One thing they’re particularly useful for is projects like Isalo, because with them you can import a scanned linesplan of unknown scale, such as you might find in a magazine, and, as long as you know a couple of the principle dimensions, draw new fair lines on top of the original. There’s a handy tutorial about how to do this, based on, of all things, Leo Friede’s legendary 16-30 sailing canoe Mermaid on the WoodenBoat Forum. If you use this tutorial, go through it with the DelftShip manual in front of you, because author Bruce Taylor leaves out a couple of important steps whose absence will drive you crazy until you also read the DelftShip tutorial on Reproducing An Existing Lines Plan, which you can download from the company’s web site.

Even though I’m planning to add one or more chines, I thought I would start by getting Isalo‘s original arc-bottomed hull re-drawn in DelftShip. After a weekend’s worth of work, here’s what I’ve come up with:

This is the main Delftship window with all four views: perspective, profile, plan and body plan. Much as with regular lofting and fairing, you alternate between them, working iteratively on each one to gradually firm up and reconcile the lines. In each case, the starting point is the original linesplan in a background layer, on top of which you work with curves and the control mesh to shape the new lines.

Here’s the profile with the three main lines defined: the centreline of the hull [composed of bow, stern and bottom], the chine and the sheer.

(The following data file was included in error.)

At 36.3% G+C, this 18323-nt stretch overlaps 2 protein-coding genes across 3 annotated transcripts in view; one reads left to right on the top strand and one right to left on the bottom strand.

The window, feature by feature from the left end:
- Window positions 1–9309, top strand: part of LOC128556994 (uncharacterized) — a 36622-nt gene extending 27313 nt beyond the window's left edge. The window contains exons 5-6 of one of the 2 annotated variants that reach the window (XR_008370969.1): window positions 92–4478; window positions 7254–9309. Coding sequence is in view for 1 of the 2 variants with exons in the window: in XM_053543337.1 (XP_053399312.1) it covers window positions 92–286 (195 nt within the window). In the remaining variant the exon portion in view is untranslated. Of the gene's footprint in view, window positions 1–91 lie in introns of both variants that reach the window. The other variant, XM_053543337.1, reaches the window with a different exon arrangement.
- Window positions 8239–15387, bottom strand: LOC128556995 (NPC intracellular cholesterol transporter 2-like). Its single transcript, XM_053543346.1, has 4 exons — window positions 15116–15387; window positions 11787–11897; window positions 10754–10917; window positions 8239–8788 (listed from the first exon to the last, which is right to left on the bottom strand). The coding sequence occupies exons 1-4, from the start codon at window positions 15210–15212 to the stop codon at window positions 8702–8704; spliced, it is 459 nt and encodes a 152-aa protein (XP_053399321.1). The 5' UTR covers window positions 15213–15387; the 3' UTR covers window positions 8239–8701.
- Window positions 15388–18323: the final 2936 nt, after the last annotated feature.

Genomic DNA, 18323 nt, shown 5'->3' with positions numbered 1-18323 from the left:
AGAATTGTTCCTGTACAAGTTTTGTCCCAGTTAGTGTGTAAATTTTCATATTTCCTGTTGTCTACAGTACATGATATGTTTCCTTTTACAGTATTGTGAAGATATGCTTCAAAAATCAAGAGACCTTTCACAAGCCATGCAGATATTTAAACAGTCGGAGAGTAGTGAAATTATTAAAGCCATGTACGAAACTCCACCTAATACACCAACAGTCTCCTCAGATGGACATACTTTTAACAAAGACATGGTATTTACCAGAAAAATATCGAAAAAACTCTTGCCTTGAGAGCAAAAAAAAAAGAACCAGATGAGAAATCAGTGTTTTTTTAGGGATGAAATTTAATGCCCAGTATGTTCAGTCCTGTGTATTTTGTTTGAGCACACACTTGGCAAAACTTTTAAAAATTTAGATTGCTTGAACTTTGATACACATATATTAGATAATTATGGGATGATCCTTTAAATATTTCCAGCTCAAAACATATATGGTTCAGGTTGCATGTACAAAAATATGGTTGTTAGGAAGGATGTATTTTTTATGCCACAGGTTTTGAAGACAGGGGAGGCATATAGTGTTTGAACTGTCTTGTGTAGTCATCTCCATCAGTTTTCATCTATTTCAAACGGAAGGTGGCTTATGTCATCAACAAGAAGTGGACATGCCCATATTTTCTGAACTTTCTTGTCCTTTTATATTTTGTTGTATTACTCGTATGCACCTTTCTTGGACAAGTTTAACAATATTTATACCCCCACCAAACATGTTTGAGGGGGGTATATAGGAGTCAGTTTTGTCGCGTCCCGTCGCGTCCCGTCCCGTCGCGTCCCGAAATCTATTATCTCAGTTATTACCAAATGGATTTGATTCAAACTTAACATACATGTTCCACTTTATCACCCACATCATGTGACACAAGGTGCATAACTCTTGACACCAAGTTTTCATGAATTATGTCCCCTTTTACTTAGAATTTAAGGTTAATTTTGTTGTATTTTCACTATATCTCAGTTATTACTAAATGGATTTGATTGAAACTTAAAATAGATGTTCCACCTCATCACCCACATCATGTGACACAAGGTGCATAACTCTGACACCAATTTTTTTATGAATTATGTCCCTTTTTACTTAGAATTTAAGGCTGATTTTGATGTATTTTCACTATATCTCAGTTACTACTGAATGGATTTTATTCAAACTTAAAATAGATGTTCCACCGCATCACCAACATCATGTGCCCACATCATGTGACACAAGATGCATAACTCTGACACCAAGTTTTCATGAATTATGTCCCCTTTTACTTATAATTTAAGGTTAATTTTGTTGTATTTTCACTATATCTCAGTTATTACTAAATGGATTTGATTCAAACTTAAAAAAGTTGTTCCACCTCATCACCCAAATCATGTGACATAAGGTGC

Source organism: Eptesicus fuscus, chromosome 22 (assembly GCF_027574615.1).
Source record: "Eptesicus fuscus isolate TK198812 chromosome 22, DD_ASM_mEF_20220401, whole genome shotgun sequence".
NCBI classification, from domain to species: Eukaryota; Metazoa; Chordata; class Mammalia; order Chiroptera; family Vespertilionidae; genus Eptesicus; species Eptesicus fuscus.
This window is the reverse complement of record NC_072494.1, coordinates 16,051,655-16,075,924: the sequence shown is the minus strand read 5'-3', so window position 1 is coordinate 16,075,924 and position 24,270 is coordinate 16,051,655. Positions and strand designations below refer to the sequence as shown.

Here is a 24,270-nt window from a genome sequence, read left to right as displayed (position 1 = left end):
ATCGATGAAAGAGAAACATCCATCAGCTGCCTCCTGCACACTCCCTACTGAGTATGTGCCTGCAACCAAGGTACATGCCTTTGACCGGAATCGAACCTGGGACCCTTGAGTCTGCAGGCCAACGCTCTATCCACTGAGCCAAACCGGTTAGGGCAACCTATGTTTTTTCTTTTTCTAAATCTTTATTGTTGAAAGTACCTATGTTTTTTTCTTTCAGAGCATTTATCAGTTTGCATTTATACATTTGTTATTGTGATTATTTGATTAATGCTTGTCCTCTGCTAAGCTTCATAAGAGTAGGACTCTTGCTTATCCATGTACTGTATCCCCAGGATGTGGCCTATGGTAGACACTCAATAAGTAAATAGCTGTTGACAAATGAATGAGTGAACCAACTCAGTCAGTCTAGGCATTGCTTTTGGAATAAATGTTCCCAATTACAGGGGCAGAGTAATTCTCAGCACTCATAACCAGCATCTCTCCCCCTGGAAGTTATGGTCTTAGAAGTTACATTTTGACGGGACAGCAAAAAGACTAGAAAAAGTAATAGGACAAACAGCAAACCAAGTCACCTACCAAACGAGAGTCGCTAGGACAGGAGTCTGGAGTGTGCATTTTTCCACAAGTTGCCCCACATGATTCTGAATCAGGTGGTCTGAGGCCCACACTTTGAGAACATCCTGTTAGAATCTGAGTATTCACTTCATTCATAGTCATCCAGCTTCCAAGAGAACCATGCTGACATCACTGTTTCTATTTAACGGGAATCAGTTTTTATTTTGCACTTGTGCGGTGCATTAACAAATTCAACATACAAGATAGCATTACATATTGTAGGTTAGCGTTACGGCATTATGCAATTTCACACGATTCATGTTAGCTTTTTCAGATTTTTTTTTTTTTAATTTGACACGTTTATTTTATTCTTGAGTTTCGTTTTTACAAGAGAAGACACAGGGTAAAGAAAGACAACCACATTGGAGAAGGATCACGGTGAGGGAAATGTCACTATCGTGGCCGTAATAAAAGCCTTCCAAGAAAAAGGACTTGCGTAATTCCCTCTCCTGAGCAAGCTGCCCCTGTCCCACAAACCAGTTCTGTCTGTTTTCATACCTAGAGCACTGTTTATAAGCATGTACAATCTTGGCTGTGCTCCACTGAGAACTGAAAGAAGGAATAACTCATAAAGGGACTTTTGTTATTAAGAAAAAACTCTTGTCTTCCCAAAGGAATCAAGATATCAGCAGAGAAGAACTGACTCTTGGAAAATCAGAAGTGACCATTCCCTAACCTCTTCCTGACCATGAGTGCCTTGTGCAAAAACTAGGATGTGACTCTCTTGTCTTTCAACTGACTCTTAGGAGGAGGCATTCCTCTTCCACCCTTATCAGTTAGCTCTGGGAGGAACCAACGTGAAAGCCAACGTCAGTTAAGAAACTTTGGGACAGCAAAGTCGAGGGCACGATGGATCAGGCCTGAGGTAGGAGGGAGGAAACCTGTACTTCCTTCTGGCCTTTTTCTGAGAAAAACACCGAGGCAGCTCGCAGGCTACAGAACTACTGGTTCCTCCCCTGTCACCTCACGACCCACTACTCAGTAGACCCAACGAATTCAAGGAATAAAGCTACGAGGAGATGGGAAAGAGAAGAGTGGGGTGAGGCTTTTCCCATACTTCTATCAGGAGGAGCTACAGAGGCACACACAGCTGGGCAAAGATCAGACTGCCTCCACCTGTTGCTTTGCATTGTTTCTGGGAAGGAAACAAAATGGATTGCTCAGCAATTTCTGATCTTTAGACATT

And here’s the body plan, with the control curves [red] and stations [green]. Once you begin to develop the wireframe, you can add the other side of the hull and shade it to check on your progress.

 One of the most useful features for a project like this is that you can also run a developability check on the panels to see if they can be gotten out of plywood, which nominally doesn’t like to do compound curves, though you can torture it into shape to a certain extent. When you use that feature, the program adds red shading to show you areas that can’t be expanded into flat sheets.

DelftShip is telling me that the sections below the chine aren’t developable, which is not surprising since they’re still the original rounded arc bottom. The good news is that I seem gotten the topsides pretty straight, as it’s all green from sheer to chine. The next step is to go back to the body plan and make sure I’ve added enough curvature to the bottom to capture the volume of the original hull below the waterline. After that, I’ll  ask DelftShip to calculate the hydrostatics to get some numbers against which I can compare my multichine versions as they’re developed.

Until next time. . .

I recently received a note from my friend Ed Maurer down in Florida. A couple of years ago, Ed took the brave step of starting a new magazine called Canoe Sailor, which is a noble project in its own right. In this case, it was even better because the magazine was focused on, of all topics, sailing canoes–imagine such a thing!

Ed’s note let me know that he’s just re-formatted the original Canoe Sailor a new, all-digital page-turn publication called Skinny Hull. In his own words,

Skinny Hull covers sailing canoes and kayaks, proas and similar style boats, Chesapeake log canoes and a variety of purpose-built two- and three-hull boats that are essentially canoes (or kayaks) with outriggers. (We’re even working on bringing you ice boat sailing!) So, essentially, if it mounts a sail and has a skinny hull we cover it!